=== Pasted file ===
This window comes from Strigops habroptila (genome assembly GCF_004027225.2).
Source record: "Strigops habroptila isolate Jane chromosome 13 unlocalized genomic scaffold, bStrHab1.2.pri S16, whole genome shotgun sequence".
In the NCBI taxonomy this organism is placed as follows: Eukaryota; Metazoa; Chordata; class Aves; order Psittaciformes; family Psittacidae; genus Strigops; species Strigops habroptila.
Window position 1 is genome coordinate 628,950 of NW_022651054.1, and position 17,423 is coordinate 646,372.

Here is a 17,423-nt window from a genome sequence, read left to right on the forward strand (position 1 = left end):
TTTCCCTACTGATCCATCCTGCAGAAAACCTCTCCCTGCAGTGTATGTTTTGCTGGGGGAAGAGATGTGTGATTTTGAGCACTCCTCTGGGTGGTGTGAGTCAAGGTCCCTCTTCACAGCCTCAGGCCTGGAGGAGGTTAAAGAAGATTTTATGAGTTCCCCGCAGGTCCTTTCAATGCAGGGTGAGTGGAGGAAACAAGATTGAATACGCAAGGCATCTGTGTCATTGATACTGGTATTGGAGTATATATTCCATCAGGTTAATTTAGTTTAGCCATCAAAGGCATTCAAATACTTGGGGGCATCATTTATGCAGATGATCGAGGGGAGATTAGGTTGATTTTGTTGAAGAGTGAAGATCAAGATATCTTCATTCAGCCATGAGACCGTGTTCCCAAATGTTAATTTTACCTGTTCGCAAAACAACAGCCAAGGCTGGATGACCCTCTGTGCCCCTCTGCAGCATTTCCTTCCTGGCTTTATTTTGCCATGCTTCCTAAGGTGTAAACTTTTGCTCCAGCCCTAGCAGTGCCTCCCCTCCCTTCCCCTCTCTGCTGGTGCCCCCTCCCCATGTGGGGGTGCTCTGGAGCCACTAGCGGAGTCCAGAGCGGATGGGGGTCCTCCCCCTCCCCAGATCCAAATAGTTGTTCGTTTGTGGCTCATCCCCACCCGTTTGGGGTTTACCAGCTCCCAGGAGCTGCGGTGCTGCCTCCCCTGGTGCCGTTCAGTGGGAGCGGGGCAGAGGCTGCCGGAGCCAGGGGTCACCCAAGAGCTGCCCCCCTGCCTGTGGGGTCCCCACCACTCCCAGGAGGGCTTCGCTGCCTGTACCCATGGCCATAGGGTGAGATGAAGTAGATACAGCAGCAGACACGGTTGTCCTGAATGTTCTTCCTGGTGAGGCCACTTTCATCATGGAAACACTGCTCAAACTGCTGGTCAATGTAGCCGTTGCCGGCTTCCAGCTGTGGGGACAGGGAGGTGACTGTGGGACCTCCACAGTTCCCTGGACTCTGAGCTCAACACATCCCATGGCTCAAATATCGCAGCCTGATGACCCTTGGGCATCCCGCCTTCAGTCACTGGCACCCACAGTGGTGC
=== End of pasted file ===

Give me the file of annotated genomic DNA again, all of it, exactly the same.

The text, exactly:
This window comes from Strigops habroptila (genome assembly GCF_004027225.2).
Source record: "Strigops habroptila isolate Jane chromosome 13 unlocalized genomic scaffold, bStrHab1.2.pri S16, whole genome shotgun sequence".
In the NCBI taxonomy this organism is placed as follows: Eukaryota; Metazoa; Chordata; class Aves; order Psittaciformes; family Psittacidae; genus Strigops; species Strigops habroptila.
Window position 1 is genome coordinate 628,950 of NW_022651054.1, and position 17,423 is coordinate 646,372.

Here is a 17,423-nt window from a genome sequence, read left to right on the forward strand (position 1 = left end):
TTTCCCTACTGATCCATCCTGCAGAAAACCTCTCCCTGCAGTGTATGTTTTGCTGGGGGAAGAGATGTGTGATTTTGAGCACTCCTCTGGGTGGTGTGAGTCAAGGTCCCTCTTCACAGCCTCAGGCCTGGAGGAGGTTAAAGAAGATTTTATGAGTTCCCCGCAGGTCCTTTCAATGCAGGGTGAGTGGAGGAAACAAGATTGAATACGCAAGGCATCTGTGTCATTGATACTGGTATTGGAGTATATATTCCATCAGGTTAATTTAGTTTAGCCATCAAAGGCATTCAAATACTTGGGGGCATCATTTATGCAGATGATCGAGGGGAGATTAGGTTGATTTTGTTGAAGAGTGAAGATCAAGATATCTTCATTCAGCCATGAGACCGTGTTCCCAAATGTTAATTTTACCTGTTCGCAAAACAACAGCCAAGGCTGGATGACCCTCTGTGCCCCTCTGCAGCATTTCCTTCCTGGCTTTATTTTGCCATGCTTCCTAAGGTGTAAACTTTTGCTCCAGCCCTAGCAGTGCCTCCCCTCCCTTCCCCTCTCTGCTGGTGCCCCCTCCCCATGTGGGGGTGCTCTGGAGCCACTAGCGGAGTCCAGAGCGGATGGGGGTCCTCCCCCTCCCCAGATCCAAATAGTTGTTCGTTTGTGGCTCATCCCCACCCGTTTGGGGTTTACCAGCTCCCAGGAGCTGCGGTGCTGCCTCCCCTGGTGCCGTTCAGTGGGAGCGGGGCAGAGGCTGCCGGAGCCAGGGGTCACCCAAGAGCTGCCCCCCTGCCTGTGGGGTCCCCACCACTCCCAGGAGGGCTTCGCTGCCTGTACCCATGGCCATAGGGTGAGATGAAGTAGATACAGCAGCAGACACGGTTGTCCTGAATGTTCTTCCTGGTGAGGCCACTTTCATCATGGAAACACTGCTCAAACTGCTGGTCAATGTAGCCGTTGCCGGCTTCCAGCTGTGGGGACAGGGAGGTGACTGTGGGACCTCCACAGTTCCCTGGACTCTGAGCTCAACACATCCCATGGCTCAAATATCGCAGCCTGATGACCCTTGGGCATCCCGCCTTCAGTCACTGGCACCCACAGTGGTGC